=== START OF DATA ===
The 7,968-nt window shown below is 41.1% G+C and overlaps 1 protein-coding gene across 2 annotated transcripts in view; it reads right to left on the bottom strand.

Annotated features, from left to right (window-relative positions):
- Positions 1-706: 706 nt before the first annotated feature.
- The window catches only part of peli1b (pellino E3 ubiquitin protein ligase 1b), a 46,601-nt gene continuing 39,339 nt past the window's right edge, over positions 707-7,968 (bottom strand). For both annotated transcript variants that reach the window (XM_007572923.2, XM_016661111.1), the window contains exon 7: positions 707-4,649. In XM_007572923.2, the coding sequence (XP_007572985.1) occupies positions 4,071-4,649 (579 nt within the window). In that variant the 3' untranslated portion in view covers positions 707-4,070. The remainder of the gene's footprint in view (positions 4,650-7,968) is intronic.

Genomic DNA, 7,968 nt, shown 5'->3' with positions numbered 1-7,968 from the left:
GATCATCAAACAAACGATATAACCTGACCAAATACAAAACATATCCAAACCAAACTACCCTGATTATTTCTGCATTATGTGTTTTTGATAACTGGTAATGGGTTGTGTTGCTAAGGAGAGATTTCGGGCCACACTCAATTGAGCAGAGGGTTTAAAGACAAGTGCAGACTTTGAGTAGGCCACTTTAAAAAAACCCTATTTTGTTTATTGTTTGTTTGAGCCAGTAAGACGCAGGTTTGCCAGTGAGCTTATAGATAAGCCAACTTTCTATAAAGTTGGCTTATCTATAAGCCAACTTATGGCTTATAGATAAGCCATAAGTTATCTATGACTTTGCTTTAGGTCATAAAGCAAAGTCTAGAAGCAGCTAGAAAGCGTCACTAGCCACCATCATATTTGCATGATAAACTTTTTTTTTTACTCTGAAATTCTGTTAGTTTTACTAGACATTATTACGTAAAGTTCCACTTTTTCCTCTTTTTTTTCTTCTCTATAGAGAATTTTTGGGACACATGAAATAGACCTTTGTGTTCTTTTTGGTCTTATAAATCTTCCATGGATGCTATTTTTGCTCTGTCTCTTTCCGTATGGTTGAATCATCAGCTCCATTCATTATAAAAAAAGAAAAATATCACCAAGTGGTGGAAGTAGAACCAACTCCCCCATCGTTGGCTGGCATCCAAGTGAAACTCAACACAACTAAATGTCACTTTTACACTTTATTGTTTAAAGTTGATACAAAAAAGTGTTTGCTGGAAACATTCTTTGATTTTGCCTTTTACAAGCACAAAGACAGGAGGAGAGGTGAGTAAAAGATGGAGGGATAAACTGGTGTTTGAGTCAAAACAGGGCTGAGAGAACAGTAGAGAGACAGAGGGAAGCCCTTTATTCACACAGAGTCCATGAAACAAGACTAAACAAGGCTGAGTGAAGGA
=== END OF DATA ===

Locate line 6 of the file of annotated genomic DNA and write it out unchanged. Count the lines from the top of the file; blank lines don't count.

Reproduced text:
GATCATCAAACAAACGATATAACCTGACCAAATACAAAACATATCCAAACCAAACTACCCTGATTATTTCTGCATTATGTGTTTTTGATAACTGGTAATGGGTTGTGTTGCTAAGGAGAGATTTCGGGCCACACTCAATTGAGCAGAGGGTTTAAAGACAAGTGCAGACTTTGAGTAGGCCACTTTAAAAAAACCCTATTTTGTTTATTGTTTGTTTGAGCCAGTAAGACGCAGGTTTGCCAGTGAGCTTATAGATAAGCCAACTTTCTATAAAGTTGGCTTATCTATAAGCCAACTTATGGCTTATAGATAAGCCATAAGTTATCTATGACTTTGCTTTAGGTCATAAAGCAAAGTCTAGAAGCAGCTAGAAAGCGTCACTAGCCACCATCATATTTGCATGATAAACTTTTTTTTTTACTCTGAAATTCTGTTAGTTTTACTAGACATTATTACGTAAAGTTCCACTTTTTCCTCTTTTTTTTCTTCTCTATAGAGAATTTTTGGGACACATGAAATAGACCTTTGTGTTCTTTTTGGTCTTATAAATCTTCCATGGATGCTATTTTTGCTCTGTCTCTTTCCGTATGGTTGAATCATCAGCTCCATTCATTATAAAAAAAGAAAAATATCACCAAGTGGTGGAAGTAGAACCAACTCCCCCATCGTTGGCTGGCATCCAAGTGAAACTCAACACAACTAAATGTCACTTTTACACTTTATTGTTTAAAGTTGATACAAAAAAGTGTTTGCTGGAAACATTCTTTGATTTTGCCTTTTACAAGCACAAAGACAGGAGGAGAGGTGAGTAAAAGATGGAGGGATAAACTGGTGTTTGAGTCAAAACAGGGCTGAGAGAACAGTAGAGAGACAGAGGGAAGCCCTTTATTCACACAGAGTCCATGAAACAAGACTAAACAAGGCTGAGTGAAGGA